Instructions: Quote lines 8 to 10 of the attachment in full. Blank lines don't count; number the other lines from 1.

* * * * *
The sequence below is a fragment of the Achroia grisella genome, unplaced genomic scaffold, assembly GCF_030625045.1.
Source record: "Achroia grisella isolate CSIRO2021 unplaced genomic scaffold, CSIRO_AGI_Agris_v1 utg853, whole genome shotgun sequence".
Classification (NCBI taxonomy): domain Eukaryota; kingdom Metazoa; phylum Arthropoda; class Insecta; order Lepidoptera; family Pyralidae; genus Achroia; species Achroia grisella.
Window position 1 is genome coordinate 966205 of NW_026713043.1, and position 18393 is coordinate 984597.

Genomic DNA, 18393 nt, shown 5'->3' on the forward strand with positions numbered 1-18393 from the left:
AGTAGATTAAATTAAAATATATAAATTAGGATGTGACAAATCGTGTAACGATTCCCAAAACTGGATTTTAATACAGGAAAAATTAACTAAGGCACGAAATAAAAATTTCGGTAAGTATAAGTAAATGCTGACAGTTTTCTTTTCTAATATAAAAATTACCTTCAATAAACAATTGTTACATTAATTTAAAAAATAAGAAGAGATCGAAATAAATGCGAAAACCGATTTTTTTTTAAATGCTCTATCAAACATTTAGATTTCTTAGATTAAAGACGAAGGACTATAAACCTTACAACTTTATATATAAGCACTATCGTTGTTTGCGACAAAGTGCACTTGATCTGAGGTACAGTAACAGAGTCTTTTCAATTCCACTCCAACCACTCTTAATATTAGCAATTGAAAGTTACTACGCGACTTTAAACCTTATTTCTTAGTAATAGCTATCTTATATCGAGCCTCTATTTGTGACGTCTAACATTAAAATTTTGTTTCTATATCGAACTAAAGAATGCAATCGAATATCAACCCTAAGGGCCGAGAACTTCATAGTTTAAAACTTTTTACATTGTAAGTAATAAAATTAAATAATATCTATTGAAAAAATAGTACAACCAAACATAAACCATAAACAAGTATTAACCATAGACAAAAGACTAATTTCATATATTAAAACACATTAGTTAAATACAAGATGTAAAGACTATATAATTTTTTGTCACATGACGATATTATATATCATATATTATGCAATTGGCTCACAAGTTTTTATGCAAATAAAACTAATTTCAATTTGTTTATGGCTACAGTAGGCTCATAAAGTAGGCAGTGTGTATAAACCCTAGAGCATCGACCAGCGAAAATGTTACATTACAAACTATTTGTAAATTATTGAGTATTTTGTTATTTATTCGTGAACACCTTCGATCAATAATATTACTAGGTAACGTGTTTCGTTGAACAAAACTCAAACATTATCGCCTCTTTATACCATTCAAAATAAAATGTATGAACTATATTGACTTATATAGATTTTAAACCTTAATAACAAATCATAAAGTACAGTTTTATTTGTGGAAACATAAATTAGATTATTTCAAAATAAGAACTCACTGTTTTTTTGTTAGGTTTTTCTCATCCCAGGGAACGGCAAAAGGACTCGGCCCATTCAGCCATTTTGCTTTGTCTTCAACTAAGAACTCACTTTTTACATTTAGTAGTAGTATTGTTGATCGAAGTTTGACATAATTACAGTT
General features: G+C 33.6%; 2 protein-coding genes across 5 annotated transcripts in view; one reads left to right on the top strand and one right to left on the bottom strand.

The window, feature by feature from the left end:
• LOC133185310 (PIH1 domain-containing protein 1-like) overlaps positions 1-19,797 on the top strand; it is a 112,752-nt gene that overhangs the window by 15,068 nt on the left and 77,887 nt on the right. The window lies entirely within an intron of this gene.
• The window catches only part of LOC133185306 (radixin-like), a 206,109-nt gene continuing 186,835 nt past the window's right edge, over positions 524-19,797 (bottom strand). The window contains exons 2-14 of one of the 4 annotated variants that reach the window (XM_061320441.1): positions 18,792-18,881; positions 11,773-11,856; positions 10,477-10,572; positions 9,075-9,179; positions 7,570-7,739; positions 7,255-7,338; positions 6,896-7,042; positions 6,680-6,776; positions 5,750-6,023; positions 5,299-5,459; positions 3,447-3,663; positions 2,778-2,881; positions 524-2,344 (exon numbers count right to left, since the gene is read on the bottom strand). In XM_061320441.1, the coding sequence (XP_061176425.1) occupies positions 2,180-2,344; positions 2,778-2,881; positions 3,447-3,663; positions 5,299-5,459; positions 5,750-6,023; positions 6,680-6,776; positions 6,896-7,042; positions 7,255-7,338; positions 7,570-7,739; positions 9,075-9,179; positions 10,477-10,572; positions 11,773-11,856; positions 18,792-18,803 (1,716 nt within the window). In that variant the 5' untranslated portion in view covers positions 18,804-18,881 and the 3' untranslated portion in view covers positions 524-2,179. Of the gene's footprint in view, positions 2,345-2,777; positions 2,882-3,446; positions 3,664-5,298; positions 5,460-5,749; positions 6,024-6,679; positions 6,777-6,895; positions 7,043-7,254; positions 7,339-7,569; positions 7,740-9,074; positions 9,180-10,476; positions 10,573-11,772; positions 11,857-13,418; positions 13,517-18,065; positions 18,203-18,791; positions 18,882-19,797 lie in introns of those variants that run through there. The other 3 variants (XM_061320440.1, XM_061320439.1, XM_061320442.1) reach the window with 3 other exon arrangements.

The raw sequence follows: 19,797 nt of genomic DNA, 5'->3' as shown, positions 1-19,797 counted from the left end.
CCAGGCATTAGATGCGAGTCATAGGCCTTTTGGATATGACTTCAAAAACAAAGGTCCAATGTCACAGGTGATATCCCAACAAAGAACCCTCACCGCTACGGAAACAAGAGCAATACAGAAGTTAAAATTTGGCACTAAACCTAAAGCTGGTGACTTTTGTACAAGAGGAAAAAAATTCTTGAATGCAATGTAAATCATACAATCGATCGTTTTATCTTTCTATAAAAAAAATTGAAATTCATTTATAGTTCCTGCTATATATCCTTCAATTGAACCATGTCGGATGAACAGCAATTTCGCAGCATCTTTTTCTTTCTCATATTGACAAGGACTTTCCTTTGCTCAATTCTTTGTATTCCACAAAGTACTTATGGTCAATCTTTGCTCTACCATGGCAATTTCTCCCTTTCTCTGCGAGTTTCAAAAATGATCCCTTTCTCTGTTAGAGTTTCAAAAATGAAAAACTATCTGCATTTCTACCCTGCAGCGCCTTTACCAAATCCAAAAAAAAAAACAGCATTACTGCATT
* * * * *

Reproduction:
The window, feature by feature from the left end:
• LOC133185310 (PIH1 domain-containing protein 1-like) overlaps positions 1-19,797 on the top strand; it is a 112,752-nt gene that overhangs the window by 15,068 nt on the left and 77,887 nt on the right. The window lies entirely within an intron of this gene.
• The window catches only part of LOC133185306 (radixin-like), a 206,109-nt gene continuing 186,835 nt past the window's right edge, over positions 524-19,797 (bottom strand). The window contains exons 2-14 of one of the 4 annotated variants that reach the window (XM_061320441.1): positions 18,792-18,881; positions 11,773-11,856; positions 10,477-10,572; positions 9,075-9,179; positions 7,570-7,739; positions 7,255-7,338; positions 6,896-7,042; positions 6,680-6,776; positions 5,750-6,023; positions 5,299-5,459; positions 3,447-3,663; positions 2,778-2,881; positions 524-2,344 (exon numbers count right to left, since the gene is read on the bottom strand). In XM_061320441.1, the coding sequence (XP_061176425.1) occupies positions 2,180-2,344; positions 2,778-2,881; positions 3,447-3,663; positions 5,299-5,459; positions 5,750-6,023; positions 6,680-6,776; positions 6,896-7,042; positions 7,255-7,338; positions 7,570-7,739; positions 9,075-9,179; positions 10,477-10,572; positions 11,773-11,856; positions 18,792-18,803 (1,716 nt within the window). In that variant the 5' untranslated portion in view covers positions 18,804-18,881 and the 3' untranslated portion in view covers positions 524-2,179. Of the gene's footprint in view, positions 2,345-2,777; positions 2,882-3,446; positions 3,664-5,298; positions 5,460-5,749; positions 6,024-6,679; positions 6,777-6,895; positions 7,043-7,254; positions 7,339-7,569; positions 7,740-9,074; positions 9,180-10,476; positions 10,573-11,772; positions 11,857-13,418; positions 13,517-18,065; positions 18,203-18,791; positions 18,882-19,797 lie in introns of those variants that run through there. The other 3 variants (XM_061320440.1, XM_061320439.1, XM_061320442.1) reach the window with 3 other exon arrangements.